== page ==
tv Cavuto Coast to Coast FOX Business December 30, 2016 12:00pm-2:01pm EST
born by new year's day at latest. ashley: the tension is palpable. you can watch this, in all the real grower in real time. adam shapiro looking at what the heck. connell mcshane, we hand off the big breaking story. about harriet the eagle. connell: you started your drinking early. the year is a second longer. you guys are all over everything. ashley: we're on it. connell: you're on something. welcome you to "cavuto: coast to coast," i'm connell mcshane, in this week for neil. we have plenty to cover on a friday. you know about the u.s. slapping sanctions on russia for election hackings. russia signaled it will be the next administration that matters more. the russian president, vladmir putin, saying he will hold off any type of retaliation over the sanctions. instead wait to rebuild relations and office of
20th. chief information officer, theresa peyton is with us. what do you make of the response or lack of response from putin. >> he is taking a wait and see approach. we have three weeks left. i know president obama needed to do something, a response needed to be made and it will be interesting to see in the new year with the new administration, the negotiations that happen. candidly i like to see us start talking about ofnsive measures. a lot what we've been talking about so far is after a brch has happened, what we will do about it. let's talk aut not having breaches in the first place. connell: you talk about president obama needing to do something. there is some argument he should have left it for the next administration. you're saying get out ahead of this or, you know, i'm sure there are some also argue at same time that he waited too long. what is your view on the timing of it? >> the thing is, getting the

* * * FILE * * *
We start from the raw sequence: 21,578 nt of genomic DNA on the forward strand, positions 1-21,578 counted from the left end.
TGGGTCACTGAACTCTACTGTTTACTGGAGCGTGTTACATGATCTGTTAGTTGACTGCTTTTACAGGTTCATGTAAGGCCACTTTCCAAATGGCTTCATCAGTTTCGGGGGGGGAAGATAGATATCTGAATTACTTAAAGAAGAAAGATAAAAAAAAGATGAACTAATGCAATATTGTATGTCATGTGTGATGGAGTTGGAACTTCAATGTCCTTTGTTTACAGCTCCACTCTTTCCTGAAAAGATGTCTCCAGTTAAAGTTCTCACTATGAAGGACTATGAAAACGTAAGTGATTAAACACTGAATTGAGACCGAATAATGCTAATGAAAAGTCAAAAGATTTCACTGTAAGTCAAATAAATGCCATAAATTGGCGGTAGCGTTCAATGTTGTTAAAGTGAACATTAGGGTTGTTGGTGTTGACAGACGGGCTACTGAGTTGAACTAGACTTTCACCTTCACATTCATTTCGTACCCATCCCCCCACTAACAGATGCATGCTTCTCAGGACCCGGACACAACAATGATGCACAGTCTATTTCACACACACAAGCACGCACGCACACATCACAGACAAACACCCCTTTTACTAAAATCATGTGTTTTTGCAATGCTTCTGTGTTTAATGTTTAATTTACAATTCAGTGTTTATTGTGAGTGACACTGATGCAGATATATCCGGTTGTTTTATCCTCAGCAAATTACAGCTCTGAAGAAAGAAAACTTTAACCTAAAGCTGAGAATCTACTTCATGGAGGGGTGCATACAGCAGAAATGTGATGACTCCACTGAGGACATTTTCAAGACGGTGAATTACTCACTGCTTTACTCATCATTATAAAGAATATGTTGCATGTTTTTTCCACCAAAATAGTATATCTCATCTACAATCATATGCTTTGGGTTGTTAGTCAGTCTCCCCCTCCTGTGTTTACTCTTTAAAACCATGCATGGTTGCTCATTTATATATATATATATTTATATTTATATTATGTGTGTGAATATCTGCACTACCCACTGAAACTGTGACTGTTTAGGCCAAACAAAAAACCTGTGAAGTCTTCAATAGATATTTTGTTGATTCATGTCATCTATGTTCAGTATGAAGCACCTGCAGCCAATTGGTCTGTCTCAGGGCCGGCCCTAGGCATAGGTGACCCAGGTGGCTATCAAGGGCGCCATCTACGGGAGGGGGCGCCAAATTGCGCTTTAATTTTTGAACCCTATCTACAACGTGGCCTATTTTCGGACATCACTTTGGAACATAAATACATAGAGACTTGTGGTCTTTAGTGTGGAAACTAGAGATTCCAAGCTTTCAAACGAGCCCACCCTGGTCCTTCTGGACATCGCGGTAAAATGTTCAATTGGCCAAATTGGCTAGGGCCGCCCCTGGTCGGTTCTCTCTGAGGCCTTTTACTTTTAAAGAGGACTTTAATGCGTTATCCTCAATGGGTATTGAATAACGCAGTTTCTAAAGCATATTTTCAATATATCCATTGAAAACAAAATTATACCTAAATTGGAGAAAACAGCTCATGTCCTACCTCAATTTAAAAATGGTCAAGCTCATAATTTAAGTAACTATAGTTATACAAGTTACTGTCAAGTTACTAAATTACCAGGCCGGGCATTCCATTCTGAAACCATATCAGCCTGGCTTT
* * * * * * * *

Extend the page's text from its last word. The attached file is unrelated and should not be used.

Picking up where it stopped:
intelligence together, attribution, the information, who did it, who was behind it is very hard. we don't have surveillance cameras. we don't have physical witnesses often with data breaches. the president has to let the intelligence play itself out. the one thing that i think the new administration can take advantage, whether you agree with the actions that were taken or timing of it, it sets the table stakes for negotiations. connell: yes. >> the new administration can say, okay, the old administration did this, if you don't like it, how do we strike a deal? how do we talk how maybe we agree to disagree on political pong, but we need to talk about not attacking u.s. businesses -- political espionage. if there are things about the last administration you didn't like, let's make a deal. connell: i think there is lot to make that president obama boxed in president trump to some degree, but there is chance he did him a favor, not